Editorial

<i></i>

It has long been Dick Smith's contention that Australia's wealthiest individuals are a Scrooge-like bunch when it comes to philanthropy. Mr Smith, who built a largish fortune from developing and selling consumer electronics and publishing businesses and who has given much of it away to charitable and other deserving causes, frequently exhorts Australia's rich to follow his selfless example. Those he suspects of having shirked their duty have been threatened with ''naming and shaming''. Indeed, visiting Canberra this week to address a function organised by Hands Across Canberra, Mr Smith singled out senior bank executives, calling them ruthless and greedy for failing to give publicly and generously.

Whatever the complaints of the irrepressible Mr Smith, Australia's rich do appear to be becoming more active in philanthropic circles. On Thursday, the Harold Mitchell Foundation, established in 2000 by the eponymously named media and communications tycoon, bequeathed $2.5 million to the Development Policy Centre at the Australian National University's Crawford school of public policy. The gift will go towards the development and refinement of overseas aid policy, a particular interest of Mr Mitchell's. In October businessman John Grill donated $20 million to the University of Sydney for the building of a centre for project leadership, and at about the same time, it was reported that John Kinghorn, a businessman who founded and later sold the RAMS home-loan business, had created the Kinghorn Foundation with a gift of $300 million. This is reportedly one of Australia's largest philanthropic gestures, exceeded probably only by the $500 million given to Australian institutions by Irish-American duty-free billionaire Chuck Feeney.

Americans are philanthropy's standard-bearers, and have been more or less since Andrew Carnegie, the late-19th century industrialist who more than lived up to his dictum that ''the man who dies rich, dies disgraced''. Mr Carnegie gave away $350 million during his lifetime, the equivalent of $4.8 billion in today's money. The $30 million remaining in his estate after his death in 1919 was given to foundations, charities and pensioners. Australia's wealthy are less charitable than that, and probably always will be since America's intrinsic wealth is unrivalled. However, the gifts of Messrs Grill, Kinghorn and Mitchell and others indicate that things have begun to change. Mr Smith may claim some credit for this, but the most logical and plausible explanation is the sustained minerals commodity boom and the emergence of a new and sizeable class of entrepreneurs in Australia.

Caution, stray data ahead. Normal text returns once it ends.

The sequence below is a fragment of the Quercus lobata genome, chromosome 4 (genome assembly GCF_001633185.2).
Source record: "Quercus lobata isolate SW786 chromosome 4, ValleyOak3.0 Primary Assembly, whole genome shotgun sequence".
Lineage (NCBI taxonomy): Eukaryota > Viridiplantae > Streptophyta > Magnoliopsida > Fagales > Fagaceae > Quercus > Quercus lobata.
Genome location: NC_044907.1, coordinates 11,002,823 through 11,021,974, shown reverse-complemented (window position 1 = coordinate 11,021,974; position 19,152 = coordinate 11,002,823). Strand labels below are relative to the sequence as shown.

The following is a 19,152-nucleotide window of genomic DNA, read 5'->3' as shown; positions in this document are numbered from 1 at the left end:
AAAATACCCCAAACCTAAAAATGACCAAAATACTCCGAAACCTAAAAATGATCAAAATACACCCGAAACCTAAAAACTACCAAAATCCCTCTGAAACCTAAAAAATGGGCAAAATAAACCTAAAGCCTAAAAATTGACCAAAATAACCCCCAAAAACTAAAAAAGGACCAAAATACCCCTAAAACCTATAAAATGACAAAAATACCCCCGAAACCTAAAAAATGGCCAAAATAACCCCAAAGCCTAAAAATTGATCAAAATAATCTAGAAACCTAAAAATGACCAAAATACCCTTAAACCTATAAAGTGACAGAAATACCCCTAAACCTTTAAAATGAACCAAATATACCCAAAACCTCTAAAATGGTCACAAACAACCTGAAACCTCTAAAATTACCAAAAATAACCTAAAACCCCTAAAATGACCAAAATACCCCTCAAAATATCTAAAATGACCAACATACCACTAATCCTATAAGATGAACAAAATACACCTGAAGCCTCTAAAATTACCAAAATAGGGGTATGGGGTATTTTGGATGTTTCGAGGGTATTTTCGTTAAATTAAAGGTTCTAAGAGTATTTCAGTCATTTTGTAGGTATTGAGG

Former prime minister John Howard this week nominated leaving the Australian economy ''more prosperous'' than ever before as one of his greatest achievements, and while some have derided this claim as based on nothing more than inflated residential property values, it has to be noted that there was a flowering of entrepreneurial activity during his term in office. Bob Hawke and Paul Keating, whose governments initiated the regulatory reforms that re-energised the economy, also deserve credit for this. Thanks to initial public offerings or buyouts, many of these entrepreneurs are now very wealthy. Some have used their ''liquidity events'' to accumulate status symbols and pursue frivolous lifestyles, but a significant number have set up charities and charitable foundations - enabled by the Howard government's 2001 laws on private philanthropic funds. It is estimated there are more than 1000 of these funds and that they control $2.2 billion and perhaps as much as $3 billion. These funds are obliged to distribute at least 5 per cent of their assets each year, but data indicates payouts are closer to 10 per cent.

It is welcome news for the legatees - but the nation benefits as a whole too, not least because universities and research institutions have been the major recipients. That public funding for many of these institutions has decreased in real terms in recent years has only added to the value of such donations. Indeed, many universities, including the ANU, now actively pursue philanthropic support.

It is no coincidence Mr Carnegie believed learning (represented in his case by libraries) was the best thing an individual could do to benefit the community. If one takes the view that philanthropy is a force for good, then giving to higher education is surely the best way of ensuring that good will be done. It is encouraging to see more of Australia's wealthy elite following Mr Carnegie's lead.